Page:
In order for the Bitcoin blockchain to operate, miners must bundle five hundred transactions in a block and then solve a complex hash function to permanently add their version of events to the network. Solving this hash function requires an immense amount of computing power, as the function can only be solved by trial and error, with the winning miner often guessing trillions of solutions before hitting on the right one. In reward for their efforts, the miners who succeed at solving the hash function receive a certain number of Bitcoin (today 12.5 BTC after the most recent halving on May 11, 2020).
A reward of 12.5 Bitcoin is tantalizing, with today’s current value at nearly $14,000 US per token. However, the computing power necessary to guess the right solution often enough to turn a profit is immense, and a standard laptop or desktop computer does not have enough juice. Furthermore, accessing such a large amount of computing power yields astronomical electricity costs. Thus, even the most successful miners lay out thousands of dollars in exchange for the chance to win a Bitcoin mining reward awarded after each block is added to the blockchain. Nevertheless, for the well-informed and well-equipped, Bitcoin mining can be highly profitable.
There are several factors that any potential miner needs to look into before diving into the world of Bitcoin mining. The most important factor is the hashrate of the hardware used. The hashrate is measured in megahashes per second, and refers to the number of calculations that the hardware can perform each second. Another crucial factor that is often overlooked is the price of energy consumption. Running hashes on your hardware will increase your electricity costs, and you must use basic arithmetic to determine whether it is worth it for you to mine Bitcoin considering the increased cost of electricity consumption. Different regions can have widely differing electricity rates, so before investing in any hardware be sure to look up the rate in your area. There is a lot more to know about mining and mining hardware than the brief overview provided in this article, so check out some more in depth articles on the subject. But if there’s one thing you should walk away with from this short article, it’s that a basic CPU (like your standard Mac or P.C.) is not viable as Bitcoin mining hardware, and you must do your research before becoming a Bitcoin miner.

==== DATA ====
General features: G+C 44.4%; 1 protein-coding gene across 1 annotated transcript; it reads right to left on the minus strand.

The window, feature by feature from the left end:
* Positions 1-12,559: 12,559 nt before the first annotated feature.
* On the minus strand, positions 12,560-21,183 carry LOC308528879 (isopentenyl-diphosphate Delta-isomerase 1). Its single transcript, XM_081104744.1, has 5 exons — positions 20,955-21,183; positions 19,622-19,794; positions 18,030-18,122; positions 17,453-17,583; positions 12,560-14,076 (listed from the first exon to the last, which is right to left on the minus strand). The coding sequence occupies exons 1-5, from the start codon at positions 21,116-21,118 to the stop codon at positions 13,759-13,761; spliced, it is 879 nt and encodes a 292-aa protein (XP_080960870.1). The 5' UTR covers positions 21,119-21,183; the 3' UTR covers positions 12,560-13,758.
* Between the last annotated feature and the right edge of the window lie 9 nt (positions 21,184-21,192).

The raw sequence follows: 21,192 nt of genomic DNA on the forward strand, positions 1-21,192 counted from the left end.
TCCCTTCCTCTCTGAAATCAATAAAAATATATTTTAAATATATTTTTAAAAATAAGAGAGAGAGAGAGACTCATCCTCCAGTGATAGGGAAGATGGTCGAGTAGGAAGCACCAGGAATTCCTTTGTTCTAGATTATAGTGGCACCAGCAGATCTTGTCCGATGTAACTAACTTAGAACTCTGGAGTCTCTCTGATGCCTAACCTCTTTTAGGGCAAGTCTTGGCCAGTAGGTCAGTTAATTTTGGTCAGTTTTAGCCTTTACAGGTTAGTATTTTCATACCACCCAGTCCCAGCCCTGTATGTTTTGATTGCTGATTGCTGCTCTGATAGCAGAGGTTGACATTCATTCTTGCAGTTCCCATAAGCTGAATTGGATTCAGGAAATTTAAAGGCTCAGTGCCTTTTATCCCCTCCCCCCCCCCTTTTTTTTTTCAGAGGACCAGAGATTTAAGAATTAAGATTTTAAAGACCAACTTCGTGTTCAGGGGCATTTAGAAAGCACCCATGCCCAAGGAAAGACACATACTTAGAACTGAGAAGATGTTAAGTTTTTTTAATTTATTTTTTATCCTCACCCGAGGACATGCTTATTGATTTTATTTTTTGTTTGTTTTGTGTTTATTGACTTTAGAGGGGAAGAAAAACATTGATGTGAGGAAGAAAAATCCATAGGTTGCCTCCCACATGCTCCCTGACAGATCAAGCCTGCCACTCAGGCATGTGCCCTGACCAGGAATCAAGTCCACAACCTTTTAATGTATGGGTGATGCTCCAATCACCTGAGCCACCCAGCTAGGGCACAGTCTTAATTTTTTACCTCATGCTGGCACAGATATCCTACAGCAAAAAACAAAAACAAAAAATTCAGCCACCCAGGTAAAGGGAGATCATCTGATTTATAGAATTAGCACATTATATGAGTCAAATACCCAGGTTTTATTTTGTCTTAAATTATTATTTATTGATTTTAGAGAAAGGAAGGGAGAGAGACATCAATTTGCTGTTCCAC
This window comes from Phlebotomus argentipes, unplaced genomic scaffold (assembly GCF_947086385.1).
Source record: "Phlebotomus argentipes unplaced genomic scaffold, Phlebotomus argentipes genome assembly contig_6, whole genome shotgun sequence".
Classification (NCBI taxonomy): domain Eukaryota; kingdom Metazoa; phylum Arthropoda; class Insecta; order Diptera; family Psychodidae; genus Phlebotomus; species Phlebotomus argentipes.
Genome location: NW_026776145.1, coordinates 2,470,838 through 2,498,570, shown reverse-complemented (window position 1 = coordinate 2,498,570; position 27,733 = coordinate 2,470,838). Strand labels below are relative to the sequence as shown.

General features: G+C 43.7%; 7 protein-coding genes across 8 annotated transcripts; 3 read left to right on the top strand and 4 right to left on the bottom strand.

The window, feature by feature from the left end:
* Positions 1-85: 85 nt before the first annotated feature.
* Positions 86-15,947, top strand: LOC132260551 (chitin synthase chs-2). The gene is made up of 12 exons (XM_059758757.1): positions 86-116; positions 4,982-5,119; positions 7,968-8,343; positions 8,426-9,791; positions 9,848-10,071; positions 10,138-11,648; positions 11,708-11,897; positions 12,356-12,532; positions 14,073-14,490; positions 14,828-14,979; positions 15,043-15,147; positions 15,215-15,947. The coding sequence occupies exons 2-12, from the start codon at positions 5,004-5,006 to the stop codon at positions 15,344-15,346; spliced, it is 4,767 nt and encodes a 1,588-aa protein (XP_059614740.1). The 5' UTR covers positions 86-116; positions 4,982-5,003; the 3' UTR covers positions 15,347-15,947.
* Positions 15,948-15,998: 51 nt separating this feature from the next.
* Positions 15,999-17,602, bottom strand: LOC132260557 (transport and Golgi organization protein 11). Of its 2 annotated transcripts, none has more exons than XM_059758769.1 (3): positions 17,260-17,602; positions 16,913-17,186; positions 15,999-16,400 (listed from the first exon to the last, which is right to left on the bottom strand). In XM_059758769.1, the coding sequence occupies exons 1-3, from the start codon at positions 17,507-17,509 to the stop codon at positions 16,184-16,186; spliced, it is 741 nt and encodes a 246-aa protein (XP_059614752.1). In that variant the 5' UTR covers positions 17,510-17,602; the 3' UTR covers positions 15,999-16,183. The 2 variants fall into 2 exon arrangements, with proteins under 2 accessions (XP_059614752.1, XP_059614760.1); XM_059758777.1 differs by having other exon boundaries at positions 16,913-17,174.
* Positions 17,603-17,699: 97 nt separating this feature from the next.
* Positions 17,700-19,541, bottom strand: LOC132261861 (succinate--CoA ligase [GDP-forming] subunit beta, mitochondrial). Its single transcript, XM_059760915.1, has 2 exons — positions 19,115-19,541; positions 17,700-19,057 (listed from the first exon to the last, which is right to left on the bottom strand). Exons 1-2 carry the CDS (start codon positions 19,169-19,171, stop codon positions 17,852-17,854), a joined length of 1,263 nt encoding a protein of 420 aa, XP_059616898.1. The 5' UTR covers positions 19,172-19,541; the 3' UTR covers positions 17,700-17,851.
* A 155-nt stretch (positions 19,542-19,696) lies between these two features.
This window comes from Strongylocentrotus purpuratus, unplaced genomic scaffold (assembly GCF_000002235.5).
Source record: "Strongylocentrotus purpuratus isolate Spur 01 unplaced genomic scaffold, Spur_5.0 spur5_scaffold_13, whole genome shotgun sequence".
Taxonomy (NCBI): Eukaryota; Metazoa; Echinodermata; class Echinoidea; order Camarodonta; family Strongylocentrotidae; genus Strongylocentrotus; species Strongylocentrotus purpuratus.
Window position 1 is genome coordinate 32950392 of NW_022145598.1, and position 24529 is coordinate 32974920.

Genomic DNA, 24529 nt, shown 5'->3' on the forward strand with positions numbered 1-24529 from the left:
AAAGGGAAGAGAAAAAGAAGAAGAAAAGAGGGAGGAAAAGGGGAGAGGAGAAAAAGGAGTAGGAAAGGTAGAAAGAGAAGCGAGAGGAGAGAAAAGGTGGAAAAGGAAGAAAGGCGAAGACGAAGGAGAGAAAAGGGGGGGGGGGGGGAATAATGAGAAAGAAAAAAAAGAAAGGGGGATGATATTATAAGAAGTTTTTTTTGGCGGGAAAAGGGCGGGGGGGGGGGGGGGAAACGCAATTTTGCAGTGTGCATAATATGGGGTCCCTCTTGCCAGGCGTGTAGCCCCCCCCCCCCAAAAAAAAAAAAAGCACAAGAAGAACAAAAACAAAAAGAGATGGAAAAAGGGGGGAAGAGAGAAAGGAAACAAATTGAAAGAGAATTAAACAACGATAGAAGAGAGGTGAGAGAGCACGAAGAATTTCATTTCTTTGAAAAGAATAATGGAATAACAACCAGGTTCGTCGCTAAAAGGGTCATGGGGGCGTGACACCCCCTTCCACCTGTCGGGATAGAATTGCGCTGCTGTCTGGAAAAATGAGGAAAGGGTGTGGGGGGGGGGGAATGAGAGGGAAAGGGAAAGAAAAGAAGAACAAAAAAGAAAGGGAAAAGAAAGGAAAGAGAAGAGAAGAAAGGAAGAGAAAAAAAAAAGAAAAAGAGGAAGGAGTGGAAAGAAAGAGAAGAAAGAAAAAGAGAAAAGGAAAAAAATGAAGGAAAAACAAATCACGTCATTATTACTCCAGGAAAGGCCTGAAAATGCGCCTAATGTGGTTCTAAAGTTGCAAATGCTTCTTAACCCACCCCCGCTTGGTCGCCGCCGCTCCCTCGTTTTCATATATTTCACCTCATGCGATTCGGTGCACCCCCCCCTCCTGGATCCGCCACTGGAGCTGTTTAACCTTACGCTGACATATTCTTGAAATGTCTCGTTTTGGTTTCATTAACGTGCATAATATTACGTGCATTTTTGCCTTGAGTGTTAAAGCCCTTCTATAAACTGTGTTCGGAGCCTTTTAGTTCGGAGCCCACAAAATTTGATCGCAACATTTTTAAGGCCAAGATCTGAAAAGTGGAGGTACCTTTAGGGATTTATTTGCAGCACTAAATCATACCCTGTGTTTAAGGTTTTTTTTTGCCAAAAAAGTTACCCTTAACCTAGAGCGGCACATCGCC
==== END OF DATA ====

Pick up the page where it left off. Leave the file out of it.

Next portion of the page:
We’ve already covered the recent shift that institutional investors have made into Bitcoin. However, aside from this sort of Bitcoin investing, there is a wide swath of the community that engages in trading. Bitcoin investing and Bitcoin trading sound like similar enterprises, but they are actually worlds apart. The most elemental difference between the two is that investors are generally in it for the long haul, while traders look for short term gains. Investors generally engage in intense research that is focused on the long term potential and viability of Bitcoin (and, often, other cryptocurrencies). In other words, an investor in Bitcoin expects that Bitcoin’s value will increase down the road even if its daily price fluctuates wildly, or even dips for a considerable amount of time. Daily fluctuations and down periods do not phase the hardy investor, because he knows that eventually the price will go up.
A Bitcoin trader is an entirely different animal. Traders try to take advantage of Bitcoin’s daily price fluctuations and capture the trading upside available in such a volatile asset. Bitcoin traders share some common traits with penny stock traders in that they capitalize on an asset’s volatility as opposed to its long term value. Let’s imagine the typical day of a Bitcoin trader. He wakes up at 9am and checks his current Bitcoin holdings, which, let’s say, stand at 0.5 Bitcoin (roughly $7,000 US). By 10am Bitcoin’s price has increased 1% and our trader’s 0.5 Bitcoin is now worth $70 more than it was an hour ago (I’ve excluded fees from this example for simplicity’s sake, but they will be discussed below). At this point, our trader will likely liquidate his holdings, and now wait for the Bitcoin price to dip below what the price was at 9am, at which point he will exchange his $7070 for something resembling 0.505 Bitcoin. Lather, rinse, repeat. Our trader will continue this process throughout the day hopefully making a nice profit from Bitcoin’s volatility.